Review Suggests Muscles May be Aging in ME/CFS

Discussion in 'Chronic Fatigue Syndrome (ME/CFS) Research' started by Cort, Oct 31, 2018.

  1. Cort

    Cort Founder of Health Rising and Phoenix Rising Staff Member

    Fascinating review. We forget how much evidence there is for muscle dysfunction in ME/cFS. Most of the studies are, as I remember, small but the results are interesting.

    Several other studies involving telomere's suggest aging is happening more rapidly in ME/CFS. Plus it appears from metabolomic studies that men with ME/cFS are catabolizing their muscles to provide substrates for energy production. Plus some studies showing that the motor cortex in the brain may not be activating muscle properly.

    Now this on muscles showing
    1. high rates of oxidative stress
    2. issues with muscle contraction
    3. problems with glucose uptake
    4. problems with mitochondrial activity
    5. problems with energy production
    They do get into some dangerous group with "appropriate training program" and some CBT stuff but overall it appears highly physiological. They even get into potential NAD and NADPH issues, which if memory serves, is something the Metabolic Trap hypothesis suggests.

    It the first full blown review of muscle metabolism that I can remember.

    Eur J Transl Myol. 2018 Sep 7;28(3):7688. doi: 10.4081/ejtm.2018.7688. eCollection 2018 Jul 10.
    Old muscle in young body: an aphorism describing the Chronic Fatigue Syndrome.
    Pietrangelo T1,2, Fulle S1,2, Coscia F3,4, Gigliotti PV3,4, Fanò-Illic G1,2,5,6.
    Author information

    Abstract
    The chronic fatigue syndrome (CFS) otherwise known as myalgic encephalomyelitis (ME), is a debilitating syndrome whose identification is very complex due to lack of precise diagnostic criteria. This pathology begins with limitations in duration and intensity of exercise and rapid onset of pain during physical activity. Its etiology is unknown, and symptoms are not limited to the muscles. Epidemiology is rather difficult to delimit, even if it affects mainly young (20-40 years), female subjects. The results of muscular research show some peculiarities that can justify what has been observed in vivo. In particular,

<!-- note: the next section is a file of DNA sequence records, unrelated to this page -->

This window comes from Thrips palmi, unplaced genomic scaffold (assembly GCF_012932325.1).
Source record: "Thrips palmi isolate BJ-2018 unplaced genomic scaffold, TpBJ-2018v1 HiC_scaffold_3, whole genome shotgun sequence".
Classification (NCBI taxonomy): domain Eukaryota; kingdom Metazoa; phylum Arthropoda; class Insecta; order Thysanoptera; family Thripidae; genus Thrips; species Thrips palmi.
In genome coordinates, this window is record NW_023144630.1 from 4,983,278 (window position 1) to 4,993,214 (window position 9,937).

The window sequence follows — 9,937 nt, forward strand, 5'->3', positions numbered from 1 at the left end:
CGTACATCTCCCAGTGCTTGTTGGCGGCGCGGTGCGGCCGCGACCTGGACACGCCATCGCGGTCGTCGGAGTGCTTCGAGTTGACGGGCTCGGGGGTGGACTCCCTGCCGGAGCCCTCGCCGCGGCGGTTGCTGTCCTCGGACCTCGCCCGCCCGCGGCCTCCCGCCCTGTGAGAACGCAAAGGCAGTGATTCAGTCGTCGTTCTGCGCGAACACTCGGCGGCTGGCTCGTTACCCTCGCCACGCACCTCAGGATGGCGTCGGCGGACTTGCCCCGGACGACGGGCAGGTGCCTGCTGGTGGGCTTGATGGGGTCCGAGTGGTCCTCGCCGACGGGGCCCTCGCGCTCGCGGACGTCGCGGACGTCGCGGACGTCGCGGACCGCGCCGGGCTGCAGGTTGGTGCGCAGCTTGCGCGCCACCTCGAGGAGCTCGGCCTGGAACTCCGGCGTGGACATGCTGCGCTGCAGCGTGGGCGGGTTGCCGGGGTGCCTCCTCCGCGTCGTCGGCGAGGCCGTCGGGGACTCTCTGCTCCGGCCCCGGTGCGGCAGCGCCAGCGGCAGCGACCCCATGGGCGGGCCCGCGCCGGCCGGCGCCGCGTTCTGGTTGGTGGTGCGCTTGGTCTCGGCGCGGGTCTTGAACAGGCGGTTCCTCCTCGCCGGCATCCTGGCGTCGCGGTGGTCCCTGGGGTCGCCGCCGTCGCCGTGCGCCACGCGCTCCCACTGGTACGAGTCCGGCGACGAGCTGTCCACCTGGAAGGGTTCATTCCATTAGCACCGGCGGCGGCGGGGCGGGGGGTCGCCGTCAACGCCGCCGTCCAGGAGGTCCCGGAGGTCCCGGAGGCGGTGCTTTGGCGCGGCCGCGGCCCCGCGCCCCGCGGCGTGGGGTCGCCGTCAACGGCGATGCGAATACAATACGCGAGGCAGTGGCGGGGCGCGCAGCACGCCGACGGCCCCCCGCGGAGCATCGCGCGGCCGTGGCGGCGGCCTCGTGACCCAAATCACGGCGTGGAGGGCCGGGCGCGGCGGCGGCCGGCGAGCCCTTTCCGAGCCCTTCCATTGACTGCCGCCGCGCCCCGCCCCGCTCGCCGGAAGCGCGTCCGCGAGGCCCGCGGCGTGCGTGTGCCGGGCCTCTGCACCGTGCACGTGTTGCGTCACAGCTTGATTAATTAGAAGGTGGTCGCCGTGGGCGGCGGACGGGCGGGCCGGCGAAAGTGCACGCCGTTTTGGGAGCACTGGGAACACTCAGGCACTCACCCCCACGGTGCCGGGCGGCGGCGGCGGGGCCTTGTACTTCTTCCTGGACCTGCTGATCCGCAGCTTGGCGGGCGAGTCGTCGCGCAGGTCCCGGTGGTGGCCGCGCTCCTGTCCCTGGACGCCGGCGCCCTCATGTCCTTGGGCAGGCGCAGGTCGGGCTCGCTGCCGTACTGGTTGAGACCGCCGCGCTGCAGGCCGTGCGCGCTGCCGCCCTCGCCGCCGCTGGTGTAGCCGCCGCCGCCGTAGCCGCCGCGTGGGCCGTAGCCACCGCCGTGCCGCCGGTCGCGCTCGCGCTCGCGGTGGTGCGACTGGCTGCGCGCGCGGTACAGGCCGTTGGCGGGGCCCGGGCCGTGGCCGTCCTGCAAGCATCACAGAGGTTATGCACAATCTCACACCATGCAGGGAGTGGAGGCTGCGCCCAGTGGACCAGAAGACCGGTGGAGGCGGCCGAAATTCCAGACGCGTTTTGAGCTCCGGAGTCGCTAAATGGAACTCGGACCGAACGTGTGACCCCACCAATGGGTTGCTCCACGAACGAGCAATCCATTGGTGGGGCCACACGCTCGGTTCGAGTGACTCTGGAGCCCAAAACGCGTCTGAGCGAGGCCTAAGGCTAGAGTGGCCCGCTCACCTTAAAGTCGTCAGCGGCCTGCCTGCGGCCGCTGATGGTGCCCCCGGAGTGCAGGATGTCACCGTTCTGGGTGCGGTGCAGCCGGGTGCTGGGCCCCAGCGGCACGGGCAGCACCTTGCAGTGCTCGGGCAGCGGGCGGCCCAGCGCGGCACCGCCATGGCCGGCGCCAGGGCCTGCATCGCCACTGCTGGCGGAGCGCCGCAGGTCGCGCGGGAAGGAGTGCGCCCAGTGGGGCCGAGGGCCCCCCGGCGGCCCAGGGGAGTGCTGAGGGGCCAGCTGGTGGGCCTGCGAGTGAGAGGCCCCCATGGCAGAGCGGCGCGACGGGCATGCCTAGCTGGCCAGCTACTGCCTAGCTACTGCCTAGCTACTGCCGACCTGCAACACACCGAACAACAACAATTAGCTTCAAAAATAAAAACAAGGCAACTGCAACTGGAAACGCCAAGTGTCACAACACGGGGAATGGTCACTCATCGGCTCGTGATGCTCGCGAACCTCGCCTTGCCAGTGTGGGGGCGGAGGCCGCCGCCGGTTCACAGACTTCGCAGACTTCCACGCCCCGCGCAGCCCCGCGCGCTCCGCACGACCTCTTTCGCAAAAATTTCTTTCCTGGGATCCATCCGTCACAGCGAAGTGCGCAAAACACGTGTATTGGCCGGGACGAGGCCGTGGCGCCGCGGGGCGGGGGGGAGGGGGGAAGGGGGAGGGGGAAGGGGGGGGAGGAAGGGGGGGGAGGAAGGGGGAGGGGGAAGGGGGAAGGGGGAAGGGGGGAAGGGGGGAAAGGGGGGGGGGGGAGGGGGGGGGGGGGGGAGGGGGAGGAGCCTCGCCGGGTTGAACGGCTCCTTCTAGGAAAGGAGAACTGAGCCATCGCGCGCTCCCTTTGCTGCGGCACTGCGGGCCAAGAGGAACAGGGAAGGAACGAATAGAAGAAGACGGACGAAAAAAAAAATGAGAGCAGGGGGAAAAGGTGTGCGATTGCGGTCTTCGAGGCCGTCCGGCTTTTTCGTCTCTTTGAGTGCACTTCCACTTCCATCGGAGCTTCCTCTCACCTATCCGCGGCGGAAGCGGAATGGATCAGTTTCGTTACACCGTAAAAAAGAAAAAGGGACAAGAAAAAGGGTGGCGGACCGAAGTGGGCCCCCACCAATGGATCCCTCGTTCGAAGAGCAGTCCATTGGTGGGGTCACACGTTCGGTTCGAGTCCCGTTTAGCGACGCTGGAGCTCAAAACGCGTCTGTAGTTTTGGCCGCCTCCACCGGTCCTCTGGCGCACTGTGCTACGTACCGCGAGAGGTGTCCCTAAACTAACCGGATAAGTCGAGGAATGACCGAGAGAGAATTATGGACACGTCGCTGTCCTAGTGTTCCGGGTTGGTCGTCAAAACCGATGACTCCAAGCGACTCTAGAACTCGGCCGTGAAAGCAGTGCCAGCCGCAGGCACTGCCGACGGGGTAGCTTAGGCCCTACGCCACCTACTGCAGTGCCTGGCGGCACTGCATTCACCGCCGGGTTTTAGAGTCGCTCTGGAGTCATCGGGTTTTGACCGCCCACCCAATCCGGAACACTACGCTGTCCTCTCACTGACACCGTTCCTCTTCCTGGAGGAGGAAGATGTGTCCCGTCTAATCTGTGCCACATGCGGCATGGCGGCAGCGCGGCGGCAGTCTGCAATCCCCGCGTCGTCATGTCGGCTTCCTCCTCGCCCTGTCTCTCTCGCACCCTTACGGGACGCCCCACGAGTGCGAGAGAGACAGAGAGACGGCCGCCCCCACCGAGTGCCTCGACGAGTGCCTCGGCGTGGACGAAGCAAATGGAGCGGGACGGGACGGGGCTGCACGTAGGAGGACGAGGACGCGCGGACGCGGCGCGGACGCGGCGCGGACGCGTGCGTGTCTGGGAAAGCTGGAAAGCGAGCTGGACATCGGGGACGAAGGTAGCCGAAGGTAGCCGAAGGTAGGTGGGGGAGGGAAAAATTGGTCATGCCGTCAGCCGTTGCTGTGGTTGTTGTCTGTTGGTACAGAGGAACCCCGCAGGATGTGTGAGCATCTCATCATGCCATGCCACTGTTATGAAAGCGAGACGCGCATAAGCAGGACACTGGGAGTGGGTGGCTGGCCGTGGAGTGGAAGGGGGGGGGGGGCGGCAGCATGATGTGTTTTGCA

1. presence of oxidative damage of lipid component of biological membranes and DNA not compensated by the increase of the scavenger activity;
    2. Excitation-Contraction (E-C) alteration with modification of Ca2+ transport;
    3. passage from slow to fast fiber phenotype;
    4. inability to increase glucose uptake;
    5. presence of mitochondrial dysfunction; and
    6. genes expressed differentially (particularly those involved in energy production).

    The skeletal muscles of CFS / ME patients show a significant alteration of the oxidative balance due to mitochondrial alteration and of the fiber phenotype composition as shown in sarcopenic muscles of the elderly. Vice versa, the muscle catabolism does not appear to be involved in the onset of this syndrome.

    The data support the hypothesis that patients with CFS are subjected to some of the problems typical for muscle aging, which is probably related to disorders of muscle protein synthesis and biogenesis of mitochondria.

    Patients with CFS can benefit from an appropriate training program because no evidence suggests that physical exercise worsens symptoms. Type, intensity and duration of any physical activity that activates muscle contraction (including Electrical Stimulation) require further investigation even if it is known that non-exhaustive physical activity decreases painful symptomatology.
     
    Not dead yet! and Forebearance like this.
  2. Not dead yet!

    Not dead yet! Well-Known Member

    #6 is interesting because Vitamin A can turn on/off several genes involved in that. Most vitamins only provide beta carotene, so if someone has a problem with the conversion, they would be functionally deficient and feeling the effects, but we tend to think symbolically of Vitamin A and only count it as a problem when night blindness occurs.

    Here's a place to start about Vitamin A and the many studies on it looking for synthetic derivatives, to make into drugs. It's a bit of a dark horse.

    https://www.ncbi.nlm.nih.gov/pubmed?linkname=pubmed_pubmed&from_uid=26459513
     
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